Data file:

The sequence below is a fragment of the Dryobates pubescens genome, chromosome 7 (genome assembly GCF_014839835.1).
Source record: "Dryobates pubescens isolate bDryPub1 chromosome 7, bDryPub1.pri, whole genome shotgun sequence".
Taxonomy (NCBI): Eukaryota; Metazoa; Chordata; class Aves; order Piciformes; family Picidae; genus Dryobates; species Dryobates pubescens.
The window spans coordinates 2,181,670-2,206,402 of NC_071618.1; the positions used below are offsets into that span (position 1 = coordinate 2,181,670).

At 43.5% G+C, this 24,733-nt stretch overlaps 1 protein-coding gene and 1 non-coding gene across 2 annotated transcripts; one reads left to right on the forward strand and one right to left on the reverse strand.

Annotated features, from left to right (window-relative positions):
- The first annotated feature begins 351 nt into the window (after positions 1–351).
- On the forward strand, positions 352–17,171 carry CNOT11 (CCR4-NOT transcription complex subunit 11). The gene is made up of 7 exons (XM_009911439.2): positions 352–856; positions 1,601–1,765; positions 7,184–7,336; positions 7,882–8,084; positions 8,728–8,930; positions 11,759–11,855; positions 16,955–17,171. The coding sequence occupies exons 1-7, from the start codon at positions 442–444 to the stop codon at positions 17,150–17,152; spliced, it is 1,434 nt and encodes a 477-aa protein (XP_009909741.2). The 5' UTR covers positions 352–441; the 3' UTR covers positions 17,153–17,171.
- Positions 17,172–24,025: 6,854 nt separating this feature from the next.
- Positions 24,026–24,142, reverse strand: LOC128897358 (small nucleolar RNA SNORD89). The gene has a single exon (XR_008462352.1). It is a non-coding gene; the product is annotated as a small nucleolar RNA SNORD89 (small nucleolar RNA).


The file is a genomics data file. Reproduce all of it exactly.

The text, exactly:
The sequence below is a fragment of the Dryobates pubescens genome, chromosome 7 (genome assembly GCF_014839835.1).
Source record: "Dryobates pubescens isolate bDryPub1 chromosome 7, bDryPub1.pri, whole genome shotgun sequence".
Taxonomy (NCBI): Eukaryota; Metazoa; Chordata; class Aves; order Piciformes; family Picidae; genus Dryobates; species Dryobates pubescens.
The window spans coordinates 2,181,670-2,206,402 of NC_071618.1; the positions used below are offsets into that span (position 1 = coordinate 2,181,670).

At 43.5% G+C, this 24,733-nt stretch overlaps 1 protein-coding gene and 1 non-coding gene across 2 annotated transcripts; one reads left to right on the forward strand and one right to left on the reverse strand.

Annotated features, from left to right (window-relative positions):
- The first annotated feature begins 351 nt into the window (after positions 1–351).
- On the forward strand, positions 352–17,171 carry CNOT11 (CCR4-NOT transcription complex subunit 11). The gene is made up of 7 exons (XM_009911439.2): positions 352–856; positions 1,601–1,765; positions 7,184–7,336; positions 7,882–8,084; positions 8,728–8,930; positions 11,759–11,855; positions 16,955–17,171. The coding sequence occupies exons 1-7, from the start codon at positions 442–444 to the stop codon at positions 17,150–17,152; spliced, it is 1,434 nt and encodes a 477-aa protein (XP_009909741.2). The 5' UTR covers positions 352–441; the 3' UTR covers positions 17,153–17,171.
- Positions 17,172–24,025: 6,854 nt separating this feature from the next.
- Positions 24,026–24,142, reverse strand: LOC128897358 (small nucleolar RNA SNORD89). The gene has a single exon (XR_008462352.1). It is a non-coding gene; the product is annotated as a small nucleolar RNA SNORD89 (small nucleolar RNA).